CNN is reporting lawmakers are speculating on the possibility U.S. agencies operating in the Benghazi compound attacked Sept. 11, 2012, were secretly helping to transfer weapons from Libya, via Turkey, to the rebels in Syria.
In November 2012, Middle Eastern security sources further described both the U.S. mission and nearby CIA annex in Benghazi as an intelligence and planning center for U.S. aid to the rebels, which included weapons shipments being coordinated with Turkey, Saudi Arabia and Qatar.
Many rebel fighters are openly members of terrorist organizations, including al-Qaida.
The information may help determine what motivated the deadly attacks in Benghazi.
The State Department told CNN it was helping the new Libyan government destroy weapons deemed “damaged, aged or too unsafe retain” but denied it was transferring weapons to other countries.
The State Department, however, clarified it “can’t speak for any other agencies.”
The CIA would not comment to CNN on the weapons-transfer reports.
Meanwhile, clarification on the weapons transfers may have inadvertently come through recent statements by a Libyan weapons dealer from a group hired to provide security to the U.S. mission in Benghazi. The dealer told Reuters he has helped ship weapons from Benghazi to the rebels fighting in Syria.
The detailed account may provide more circumstantial evidence the U.S. Benghazi mission was secretly involved in procuring and shipping weapons to the Syrian opposition before the deadly attack that killed the U.S. ambassador and three other Americans.
In an interview with Reuters published in June, Libyan warlord Abdul Basit Haroun declared he is behind some of the biggest shipments of weapons from Libya to Syria. Most of the weapons were sent to Turkey, where they were then smuggled into neighboring Syria, he said.
Haroun explained he sent a massive weapons shipment from the port in Benghazi in August 2012, days before the attack on the U.S. compound. The weapons were smuggled into Syria aboard a Libyan ship that landed in Turkey purportedly to deliver humanitarian aid.
Ismail Salabi, a commander of the February 17 Brigade, told Reuters that Haroun was a member of the Brigade until he quit to form his own brigade.
The February 17 Brigade provided external security to the attacked Benghazi U.S. compound, including the villa where Stevens lived when he was in Benghazi. Stevens held his last meeting with a Turkish diplomat in the compound and ultimately died there in the attack.
The February 17 Brigade is part of the al-Qaida-linked Ansar Al-Sharia, a militia that advocates the strict implementation of Islamic law in Libya and elsewhere.
Ansar al-Sharia initially used Internet forums and social media to claim responsibility for the Benghazi attack. Later, a spokesman for the group denied it was behind the attack.
Witnesses told reporters they saw vehicles with the group’s logo at the scene of the Sept. 11 attack and that gunmen fighting at the compound had stated they were part of Ansar al-Sharia.
Some witnesses said they saw Ahmed Abu Khattala, a commander of Ansar al-Sharia, leading the attack. Contacted by news media, Khattala denied that he was at the scene.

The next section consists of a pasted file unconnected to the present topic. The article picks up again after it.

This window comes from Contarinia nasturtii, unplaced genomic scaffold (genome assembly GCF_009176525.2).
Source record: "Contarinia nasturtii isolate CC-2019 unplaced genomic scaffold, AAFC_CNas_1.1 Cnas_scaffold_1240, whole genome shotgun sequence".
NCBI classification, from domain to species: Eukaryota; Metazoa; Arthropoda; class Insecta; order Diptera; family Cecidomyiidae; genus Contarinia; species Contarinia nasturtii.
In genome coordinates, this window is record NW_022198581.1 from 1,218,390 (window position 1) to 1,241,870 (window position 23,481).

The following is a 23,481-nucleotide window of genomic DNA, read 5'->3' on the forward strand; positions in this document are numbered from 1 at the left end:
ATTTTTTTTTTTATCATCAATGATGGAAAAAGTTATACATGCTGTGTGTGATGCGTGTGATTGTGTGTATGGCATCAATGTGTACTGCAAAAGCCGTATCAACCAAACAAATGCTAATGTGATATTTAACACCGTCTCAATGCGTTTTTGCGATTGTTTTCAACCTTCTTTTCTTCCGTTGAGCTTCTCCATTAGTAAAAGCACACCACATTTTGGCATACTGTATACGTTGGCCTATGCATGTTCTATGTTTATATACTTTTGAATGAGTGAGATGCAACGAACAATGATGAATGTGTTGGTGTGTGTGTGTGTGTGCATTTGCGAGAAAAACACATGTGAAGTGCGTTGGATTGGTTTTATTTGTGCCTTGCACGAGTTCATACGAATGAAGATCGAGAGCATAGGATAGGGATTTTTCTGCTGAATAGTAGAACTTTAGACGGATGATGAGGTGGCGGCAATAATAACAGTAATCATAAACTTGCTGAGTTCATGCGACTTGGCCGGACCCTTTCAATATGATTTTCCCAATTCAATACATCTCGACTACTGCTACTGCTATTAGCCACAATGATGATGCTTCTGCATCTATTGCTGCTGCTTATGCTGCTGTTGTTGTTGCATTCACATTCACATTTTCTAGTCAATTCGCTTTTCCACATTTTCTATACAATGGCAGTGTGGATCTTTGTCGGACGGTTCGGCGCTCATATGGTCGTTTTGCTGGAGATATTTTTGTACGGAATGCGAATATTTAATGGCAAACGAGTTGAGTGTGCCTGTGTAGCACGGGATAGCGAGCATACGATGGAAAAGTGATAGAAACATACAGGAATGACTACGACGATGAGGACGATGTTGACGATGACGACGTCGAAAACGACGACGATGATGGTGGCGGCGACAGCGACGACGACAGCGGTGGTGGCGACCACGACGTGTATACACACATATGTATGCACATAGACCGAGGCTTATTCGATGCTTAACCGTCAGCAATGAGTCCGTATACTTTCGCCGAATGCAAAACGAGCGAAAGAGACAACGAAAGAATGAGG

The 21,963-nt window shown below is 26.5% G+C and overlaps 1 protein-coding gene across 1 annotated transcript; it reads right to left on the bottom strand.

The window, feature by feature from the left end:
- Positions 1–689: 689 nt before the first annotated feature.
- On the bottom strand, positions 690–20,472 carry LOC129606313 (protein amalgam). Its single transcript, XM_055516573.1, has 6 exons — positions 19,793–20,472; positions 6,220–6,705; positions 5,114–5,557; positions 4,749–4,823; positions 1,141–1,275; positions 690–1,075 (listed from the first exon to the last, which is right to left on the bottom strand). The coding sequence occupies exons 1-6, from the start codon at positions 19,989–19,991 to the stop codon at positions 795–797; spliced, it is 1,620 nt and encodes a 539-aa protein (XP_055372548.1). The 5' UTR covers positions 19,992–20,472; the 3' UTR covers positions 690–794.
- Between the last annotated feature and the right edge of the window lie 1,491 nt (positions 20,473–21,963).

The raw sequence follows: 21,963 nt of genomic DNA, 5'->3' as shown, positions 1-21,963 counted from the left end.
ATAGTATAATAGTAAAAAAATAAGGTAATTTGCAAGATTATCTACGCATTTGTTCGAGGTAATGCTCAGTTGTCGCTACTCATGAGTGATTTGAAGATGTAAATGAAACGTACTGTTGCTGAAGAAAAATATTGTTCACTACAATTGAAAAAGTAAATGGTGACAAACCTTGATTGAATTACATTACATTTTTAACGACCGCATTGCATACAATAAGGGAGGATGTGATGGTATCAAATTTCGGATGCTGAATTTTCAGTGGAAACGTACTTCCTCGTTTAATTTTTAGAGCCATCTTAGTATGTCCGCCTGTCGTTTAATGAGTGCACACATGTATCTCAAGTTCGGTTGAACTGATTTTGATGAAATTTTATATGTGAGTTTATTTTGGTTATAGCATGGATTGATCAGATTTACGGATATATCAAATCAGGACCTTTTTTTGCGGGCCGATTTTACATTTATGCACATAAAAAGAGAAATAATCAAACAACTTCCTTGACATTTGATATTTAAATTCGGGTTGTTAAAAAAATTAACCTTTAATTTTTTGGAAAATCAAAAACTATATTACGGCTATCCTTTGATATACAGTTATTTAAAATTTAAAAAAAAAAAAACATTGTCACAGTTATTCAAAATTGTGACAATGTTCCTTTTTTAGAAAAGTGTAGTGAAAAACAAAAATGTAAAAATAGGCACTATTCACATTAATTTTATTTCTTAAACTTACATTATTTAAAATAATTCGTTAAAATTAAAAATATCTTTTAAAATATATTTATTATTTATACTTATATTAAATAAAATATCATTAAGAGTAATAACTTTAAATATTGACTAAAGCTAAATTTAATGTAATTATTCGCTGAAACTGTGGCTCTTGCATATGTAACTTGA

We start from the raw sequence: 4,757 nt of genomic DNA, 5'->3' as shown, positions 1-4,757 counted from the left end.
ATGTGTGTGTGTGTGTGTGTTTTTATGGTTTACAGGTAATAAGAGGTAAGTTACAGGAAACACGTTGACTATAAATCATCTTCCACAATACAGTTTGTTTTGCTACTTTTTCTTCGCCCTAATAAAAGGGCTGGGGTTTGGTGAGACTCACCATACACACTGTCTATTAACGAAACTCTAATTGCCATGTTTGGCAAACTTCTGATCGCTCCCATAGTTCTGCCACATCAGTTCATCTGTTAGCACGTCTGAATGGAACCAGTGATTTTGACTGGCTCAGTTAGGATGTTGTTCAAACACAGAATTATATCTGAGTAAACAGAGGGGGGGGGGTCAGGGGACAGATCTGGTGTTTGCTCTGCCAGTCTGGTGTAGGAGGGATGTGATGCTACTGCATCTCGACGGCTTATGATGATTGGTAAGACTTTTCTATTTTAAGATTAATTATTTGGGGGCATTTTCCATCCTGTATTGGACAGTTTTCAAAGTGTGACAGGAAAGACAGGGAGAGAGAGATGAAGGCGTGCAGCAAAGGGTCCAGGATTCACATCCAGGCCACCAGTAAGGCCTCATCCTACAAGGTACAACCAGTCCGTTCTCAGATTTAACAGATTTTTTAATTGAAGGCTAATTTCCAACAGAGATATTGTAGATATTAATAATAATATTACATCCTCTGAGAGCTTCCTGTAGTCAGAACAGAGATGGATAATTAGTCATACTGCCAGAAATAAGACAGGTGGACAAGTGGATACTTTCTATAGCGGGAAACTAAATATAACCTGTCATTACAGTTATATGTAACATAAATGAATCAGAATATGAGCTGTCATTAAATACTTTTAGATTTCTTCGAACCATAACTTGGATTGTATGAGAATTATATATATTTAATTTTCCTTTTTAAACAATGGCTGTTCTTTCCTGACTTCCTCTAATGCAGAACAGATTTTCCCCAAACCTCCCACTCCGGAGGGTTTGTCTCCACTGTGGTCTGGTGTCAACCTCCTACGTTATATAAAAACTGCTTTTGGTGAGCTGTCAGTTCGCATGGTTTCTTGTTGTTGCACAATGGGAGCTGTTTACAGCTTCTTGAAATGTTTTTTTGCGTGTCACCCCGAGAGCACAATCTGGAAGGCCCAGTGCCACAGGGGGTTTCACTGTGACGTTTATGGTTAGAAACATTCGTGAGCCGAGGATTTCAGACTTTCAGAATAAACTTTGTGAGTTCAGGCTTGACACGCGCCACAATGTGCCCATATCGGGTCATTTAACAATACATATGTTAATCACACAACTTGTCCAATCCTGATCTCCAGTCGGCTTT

Meanwhile, a Libyan official speaking to Reuters said he had allowed weapons to leave the port of Benghazi for Syria.
Haroun told Reuters he runs the weapons smuggling operation with an associate, who helps him coordinate about a dozen people in Libyan cities collecting weapons for Syria.
In May, WND reported the U.S. Benghazi compound was involved in weapons collection efforts.
In a largely unnoticed speech to a think tank seven months before the Benghazi attack, a top State Department official described an unprecedented multi-million-dollar U.S. effort to secure anti-aircraft weapons in Libya after the fall of Gadhafi’s regime.
The official, Andrew J. Shapiro, assistant secretary of state for the Bureau of Political-Military Affairs, said U.S. experts were fully coordinating the collection efforts with the Libyan opposition.
He said the efforts were taking place in Benghazi, where a leading U.S. expert was deployed.
In January, former Secretary of State Hillary Clinton confirmed the efforts when she told Congress the CIA was leading a “concerted effort to try to track down and find and recover … MANPADS” looted from Gadhafi’s stockpiles.
Haroun did not mention any U.S. involvement in his weapons dealings.
However, last March the New York Times reported the CIA had worked with rebel commanders to coordinate the shipment of arms to the Syrian rebels since early 2012.
In October 2012, Fox News reported the Libyan-flagged vessel Al Entisar, which means “The Victory,” was received in the Turkish port of Iskenderun, 35 miles from the Syrian border, just five days before Stevens was killed.
The shipment, disguised as humanitarian aid, was described as the largest consignment of weapons headed for Syria’s rebels.
Fox News reported the shipment “may have some link to the Sept. 11 terror attack on the U.S. Consulate in Benghazi.”
That shipment seems to be the one described by Haroun in his Reuters article.
Both Haroun and his associate described an August 2012 shipment with weapons hidden among about 460 metric tons of aid destined for Syrian refugees.
A recent U.N. report appears to confirm that weapons were hidden in the Al Entisar.
A U.N. Panel found that the loading port for the shipment was Benghazi, that the exporter was “a relief organization based in Benghazi” and the consignee was the same Islamic foundation based in Turkey that Haroun told Reuters had helped with documentation.